7 Historical Landmarks That were Destroyed

From wonder of the ancient world to a cathedral
in flames, here are 7 historical landmarks that were destroyed. Number 7 Statue of Zeus
Around 435 BC, renowned Greek sculptor Phidias created a statue of Zeus that would be regarded
as a wonder of the ancient world. The 43-foot tall statue was erected at the
sanctuary of Olympia, Greece, in the Temple of Zeus. The ruler of the Olympian gods was depicted
sitting on a throne with a statue of Nike, the goddess of victory, in his right hand
and a scepter, with an eagle atop it, in his left. The statue was made out of gold and ivory
panels that were placed on a wooden framework. The cedar wood throne was decorated with ivory,
ebony, gold and precious stones. Some historic sources claim it to have been
so beautiful that “a single glimpse would make a man forget all his earthly troubles”. Many, including Roman general Aemilius Paulus,
felt as if they were in the presence of the god himself. The details surrounding the destruction of
the statue of Zeus are unknown but most sources claim it was lost in a fire, either at the
temple in Olympia or after it was moved to a palace in Constantinople. Number 6 Senator Tree
At one point, Florida’s Senator Tree was the both the largest and the oldest bald cypress
tree in the world. It was an estimated 3,500 years old. Native American people living in Central Florida
once used the tree as a landmark. It stood 125 feet tall with a trunk diameter
of 17.5 feet. Its original height was 165 feet. But, in 1925, a hurricane destroyed the top
of the tree. It represented a frequent attraction for visitors
ever since the 19th century, when most of the land surrounding it was swamp. Before we continue with our list, it’s time
for our quiz question. How was the Senator Tree destroyed? Was it:
bulldozed struck by lightning
brought down by another hurricane burned down
Let us know what you think in the comments section below and stay tuned to find out the
right answer. Number 5 Lighthouse of Alexandria
For a long time, the Lighthouse of Alexandria was one of the tallest man-made structures
in the world. Its construction was commissioned by the first
Ptolemy ruler of Egypt, after the death of Alexander the Great. The imposing 330-foot tall structure was completed
during the reign of Ptolemy II Philadelphus, between 280 and 247 BC. It’s regarded as one of the Seven Wonders
of the Ancient World and its construction cost about 26 tons of silver. A furnace at the top produced the light and
the tower was mostly built with solid blocks of limestone. The lighthouse was destroyed by a series of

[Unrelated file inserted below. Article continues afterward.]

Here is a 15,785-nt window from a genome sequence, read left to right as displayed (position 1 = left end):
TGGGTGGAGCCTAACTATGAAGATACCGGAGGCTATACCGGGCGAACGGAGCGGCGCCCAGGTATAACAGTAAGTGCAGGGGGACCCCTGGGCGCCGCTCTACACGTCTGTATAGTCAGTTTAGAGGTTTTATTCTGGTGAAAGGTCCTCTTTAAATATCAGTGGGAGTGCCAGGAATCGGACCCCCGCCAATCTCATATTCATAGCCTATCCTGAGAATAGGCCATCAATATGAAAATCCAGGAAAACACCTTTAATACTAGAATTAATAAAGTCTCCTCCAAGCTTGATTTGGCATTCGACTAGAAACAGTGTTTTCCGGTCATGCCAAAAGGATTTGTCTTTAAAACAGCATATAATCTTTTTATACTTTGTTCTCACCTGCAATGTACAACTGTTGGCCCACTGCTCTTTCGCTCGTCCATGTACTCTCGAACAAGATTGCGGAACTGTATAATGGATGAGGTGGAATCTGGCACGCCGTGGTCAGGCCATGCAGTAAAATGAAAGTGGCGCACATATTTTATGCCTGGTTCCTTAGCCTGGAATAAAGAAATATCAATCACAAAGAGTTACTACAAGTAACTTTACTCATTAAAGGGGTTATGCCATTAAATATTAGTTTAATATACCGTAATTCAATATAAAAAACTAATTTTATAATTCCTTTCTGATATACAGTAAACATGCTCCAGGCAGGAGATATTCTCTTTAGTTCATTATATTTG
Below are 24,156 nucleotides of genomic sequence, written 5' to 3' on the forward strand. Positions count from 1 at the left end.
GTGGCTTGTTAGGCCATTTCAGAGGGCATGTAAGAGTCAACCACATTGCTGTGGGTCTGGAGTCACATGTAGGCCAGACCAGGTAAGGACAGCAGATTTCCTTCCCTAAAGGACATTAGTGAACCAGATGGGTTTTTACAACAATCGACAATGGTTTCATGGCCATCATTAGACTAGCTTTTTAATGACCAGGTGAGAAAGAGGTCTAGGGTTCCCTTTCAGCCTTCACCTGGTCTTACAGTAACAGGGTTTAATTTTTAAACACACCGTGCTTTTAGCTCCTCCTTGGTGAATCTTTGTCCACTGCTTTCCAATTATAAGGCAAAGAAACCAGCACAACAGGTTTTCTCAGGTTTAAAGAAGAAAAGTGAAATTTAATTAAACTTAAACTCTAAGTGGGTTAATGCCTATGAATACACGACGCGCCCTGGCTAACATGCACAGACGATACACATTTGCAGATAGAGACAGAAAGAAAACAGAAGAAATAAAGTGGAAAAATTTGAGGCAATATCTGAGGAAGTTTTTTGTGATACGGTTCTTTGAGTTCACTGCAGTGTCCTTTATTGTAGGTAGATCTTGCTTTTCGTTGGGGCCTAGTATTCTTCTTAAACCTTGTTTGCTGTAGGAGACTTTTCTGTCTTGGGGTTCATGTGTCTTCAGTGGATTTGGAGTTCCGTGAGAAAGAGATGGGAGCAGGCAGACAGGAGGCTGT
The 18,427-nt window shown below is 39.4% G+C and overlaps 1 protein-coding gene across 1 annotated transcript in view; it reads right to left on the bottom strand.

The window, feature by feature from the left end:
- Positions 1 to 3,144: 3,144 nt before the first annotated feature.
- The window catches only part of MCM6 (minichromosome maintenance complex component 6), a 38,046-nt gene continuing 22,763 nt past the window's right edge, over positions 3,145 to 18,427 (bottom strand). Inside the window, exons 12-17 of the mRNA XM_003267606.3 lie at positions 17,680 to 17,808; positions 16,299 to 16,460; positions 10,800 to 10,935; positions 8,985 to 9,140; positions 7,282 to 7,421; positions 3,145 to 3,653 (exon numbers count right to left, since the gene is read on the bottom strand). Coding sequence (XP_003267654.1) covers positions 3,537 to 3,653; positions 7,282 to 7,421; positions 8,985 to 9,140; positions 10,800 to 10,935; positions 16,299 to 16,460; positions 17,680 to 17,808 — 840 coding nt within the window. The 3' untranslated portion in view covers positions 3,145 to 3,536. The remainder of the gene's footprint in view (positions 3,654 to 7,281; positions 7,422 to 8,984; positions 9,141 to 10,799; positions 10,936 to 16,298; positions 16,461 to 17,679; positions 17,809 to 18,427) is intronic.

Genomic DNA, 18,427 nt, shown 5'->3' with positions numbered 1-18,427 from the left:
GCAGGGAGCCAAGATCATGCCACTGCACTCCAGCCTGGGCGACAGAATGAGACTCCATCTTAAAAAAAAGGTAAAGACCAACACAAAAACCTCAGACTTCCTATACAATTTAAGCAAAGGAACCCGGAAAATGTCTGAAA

earthquakes in 956, 1303 and 1323. Only a stub remained of the former structure
and it too disappeared during medieval times when a fort was built in its place. Some of the lighthouse ruins were rediscovered
in 1994, on the floor of Alexandria’s Eastern Harbor. Then, in 2016, plans were initiated by the
Egyptian government to turn the submerged ruins of ancient Alexandria into an underwater
museum. There’s also a proposition to include them
on a World Heritage List of submerged cultural sites. Number 4 Valetta Royal Opera House
The Royal Opera House was one of the most beautiful and iconic buildings in Valetta,
Malta’s capital city. The classic design was completed by 1861 and
the building opened its doors in 1866. Also known as the Royal Theatre, it had a
seating capacity of 1,095 with 200 people standing. A mere six years after the theatre’s opening
a devastating fire consumed its interior. Even though the outside was pretty much intact,
the intense heat calcified the interior stonework. The Royal Opera House was subsequently restored
and it opened its doors once more, in 1877, with a performance of Verdi’s “Aida”. Tragedy struck again, during World War II,
when the theatre was struck by German bombers. Direct hits from the Luftwaffe destroyed the
roof, the portico and the auditorium. The remaining structures were leveled towards
the end of the 1950s, as a safety precaution. Number 3 Crystal Palace
London’s Crystal Palace was a true marvel of the 19th century. Originally built in Hyde Park, the structure
was three times larger than St. Paul’s Cathedral. The enormous building was made out of cast-iron
and plate-glass. It fact, it had the greatest area of glass
ever seen in a building. Visitors marveled at its clear walls and ceilings,
which didn’t require interior lighting. The Crystal Palace was built to house the
Great Exhibition of 1851 and its displays of technology developed during the Industrial
Revolution. More than 14,000 exhibitors from all-over